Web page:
During World War II, Rosie the Riveter was the star of a campaign to recruit female workers for male jobs in the defense industry, as men went off to war. In May 1943, Norman Rockwell celebrated those heroic women with his iconic painting on the cover of The Saturday Evening Post and people hummed the catchy tune of a popular song dedicated to Rosie.

One of Westinghouse Electric’s wartime posters coined the phrase “We can do it!” along with Rosie’s picture to encourage women to join the labor force. The poster was only displayed for two weeks, until another replaced it. Rosie enjoyed a resurgence in the 1980s due to the 40thanniversary of World War II, the National Archives allowing licensing rights and the push for women’s rights.

Who was Rosie the Riveter? According to history.com, she was 20-year-old Naomi Parker, whose photo was snapped by a photographer as she worked in a machine shop at the Naval Air Station in Alameda, California. Naomi’s secret identity was finally revealed when she was 94 years old and she was able to enjoy the recognition until she died two years later.

Lately I’ve been thinking: what would Rosie do? If she were here now, she would make the best of her situation, just as she always had. She would help any way she could. She would be grateful for what she had during this difficult time, rather than gripe about what she was missing. She would look at the gift of time as a blessing.

I am riveted by Rosie, her story and her moxie.

*Who’s who? See “Cast of Characters” on the “About” page.

Author’s Note:
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Unfurling My Curls

Photo Unfurling My CurlsBeing a little girl with curly hair had its perks. I could launch into a medley of ShirleyTemple songs and tap dance my way to a later bedtime, but as I grew up I became tangled in its complexities.

My unruly curls and I were soon taken to my Titi Olga’s beauty salon for a consultation (Titi is an affectionate term for aunt, in Spanish). Located in the basement of her home, it most probably was being run without a license. Possibly affected by the strong odor of the chemical solutions, JC* lost all control of the situation and the decision was made to trust the illegal professional to give me a permanent. I left there with a lollipop and a hair style that gave new meaning to Curly Top, one of Shirley Temple’s hit movies.

As a teenager, the Beach Boys music reminded me that my curls were interfering with my goal of long, blonde, straight hair and living in California. Luckily, I had read in a teen magazine that I could straighten my hair on my own. The project required an ironing board, an iron and one important item that I had forgotten about: the towel that goes between the iron and the hair. It was a miracle that JC walked into the laundry room just at the right moment and shrieked, saving me from a 911 experience that would, no doubt, still be the talk of the police locker room today.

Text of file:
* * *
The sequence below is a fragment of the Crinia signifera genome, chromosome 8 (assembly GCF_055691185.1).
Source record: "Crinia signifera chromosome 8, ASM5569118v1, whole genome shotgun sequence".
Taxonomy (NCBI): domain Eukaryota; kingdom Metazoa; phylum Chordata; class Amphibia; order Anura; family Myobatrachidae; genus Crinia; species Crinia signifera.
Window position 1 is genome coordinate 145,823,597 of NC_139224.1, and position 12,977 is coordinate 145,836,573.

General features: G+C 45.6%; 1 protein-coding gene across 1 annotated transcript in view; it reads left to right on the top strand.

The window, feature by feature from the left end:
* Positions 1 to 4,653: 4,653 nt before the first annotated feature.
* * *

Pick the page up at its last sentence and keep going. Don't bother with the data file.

There was another article in that same teen magazine (they went bankrupt soon after) that said to set your hair with juice cans, the larger diameter helping to straighten the hair. Though my younger siblings were apprehensive at first, the little entrepreneurs set up shop, charging their friends 25 cents to view their alien older sister in her native habitat. And, when I awoke one morning, screaming, as I discovered that you could read the word “Tropicana” in bold letters across my rolled hair, those little devils raised the admission price to 50 cents.

As if out of a scene from It’s a Wonderful Life, I unexpectedly experienced life curl free when I became pregnant. It wasn’t pretty. My mind raced through the twists and turns of a life without those rowdy ringlets and I swore on my bubble hair dryer that if my curls somehow returned, I would never brush them off as an annoyance again.

In an ironic turn of events, Big A* was born with a bald little head and my curls miraculously returned, crowning my head, once again, with those wild twirls of hair that were and are the root of who I am.

 

*Who’s who? See “Cast of Characters” on the “About” page.